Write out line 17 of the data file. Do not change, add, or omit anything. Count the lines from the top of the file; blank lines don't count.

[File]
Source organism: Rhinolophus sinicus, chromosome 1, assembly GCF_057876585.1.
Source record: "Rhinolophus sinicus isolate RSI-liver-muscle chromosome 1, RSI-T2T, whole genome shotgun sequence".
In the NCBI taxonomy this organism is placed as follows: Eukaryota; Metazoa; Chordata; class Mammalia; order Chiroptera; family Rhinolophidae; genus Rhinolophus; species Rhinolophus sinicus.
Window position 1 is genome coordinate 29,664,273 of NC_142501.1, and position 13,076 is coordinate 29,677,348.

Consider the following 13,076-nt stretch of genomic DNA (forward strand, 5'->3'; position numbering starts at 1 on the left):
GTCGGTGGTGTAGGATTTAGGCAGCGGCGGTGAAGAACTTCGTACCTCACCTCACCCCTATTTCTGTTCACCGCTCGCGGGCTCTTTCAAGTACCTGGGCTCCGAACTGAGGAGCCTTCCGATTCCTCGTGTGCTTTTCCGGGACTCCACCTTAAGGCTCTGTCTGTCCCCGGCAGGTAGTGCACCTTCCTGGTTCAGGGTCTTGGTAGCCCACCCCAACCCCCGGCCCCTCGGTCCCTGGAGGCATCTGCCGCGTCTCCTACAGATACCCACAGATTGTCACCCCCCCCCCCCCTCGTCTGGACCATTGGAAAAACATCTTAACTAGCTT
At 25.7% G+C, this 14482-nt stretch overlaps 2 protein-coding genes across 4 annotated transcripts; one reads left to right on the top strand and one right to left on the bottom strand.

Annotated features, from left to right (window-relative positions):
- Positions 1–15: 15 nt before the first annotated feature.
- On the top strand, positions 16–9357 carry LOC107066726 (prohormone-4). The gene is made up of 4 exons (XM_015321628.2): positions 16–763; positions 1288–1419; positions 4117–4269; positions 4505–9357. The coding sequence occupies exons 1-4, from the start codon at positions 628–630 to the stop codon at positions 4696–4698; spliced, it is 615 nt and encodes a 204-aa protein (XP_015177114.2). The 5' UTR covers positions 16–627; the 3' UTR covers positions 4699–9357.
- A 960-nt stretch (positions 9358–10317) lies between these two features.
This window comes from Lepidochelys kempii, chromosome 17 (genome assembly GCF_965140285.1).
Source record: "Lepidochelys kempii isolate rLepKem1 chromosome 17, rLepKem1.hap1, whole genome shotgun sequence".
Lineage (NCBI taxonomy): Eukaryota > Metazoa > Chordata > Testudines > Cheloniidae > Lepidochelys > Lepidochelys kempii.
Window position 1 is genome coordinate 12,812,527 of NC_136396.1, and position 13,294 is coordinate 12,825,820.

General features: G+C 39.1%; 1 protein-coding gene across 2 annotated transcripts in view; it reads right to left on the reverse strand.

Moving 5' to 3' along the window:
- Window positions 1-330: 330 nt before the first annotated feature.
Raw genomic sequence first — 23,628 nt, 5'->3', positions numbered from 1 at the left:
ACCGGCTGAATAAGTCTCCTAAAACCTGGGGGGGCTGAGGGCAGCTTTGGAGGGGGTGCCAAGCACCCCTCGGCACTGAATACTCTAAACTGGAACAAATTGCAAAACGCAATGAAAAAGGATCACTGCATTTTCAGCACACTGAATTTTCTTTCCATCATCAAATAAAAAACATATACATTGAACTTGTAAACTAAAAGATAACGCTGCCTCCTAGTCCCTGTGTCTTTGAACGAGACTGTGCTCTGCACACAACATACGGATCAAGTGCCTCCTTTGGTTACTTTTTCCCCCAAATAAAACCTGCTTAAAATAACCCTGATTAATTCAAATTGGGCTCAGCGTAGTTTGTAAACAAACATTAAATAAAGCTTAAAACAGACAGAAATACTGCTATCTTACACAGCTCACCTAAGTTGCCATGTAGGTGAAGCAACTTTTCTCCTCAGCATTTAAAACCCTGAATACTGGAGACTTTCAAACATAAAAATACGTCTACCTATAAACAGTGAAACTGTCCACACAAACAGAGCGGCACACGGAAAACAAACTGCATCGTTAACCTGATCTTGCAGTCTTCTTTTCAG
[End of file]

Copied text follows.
Moving 5' to 3' along the window: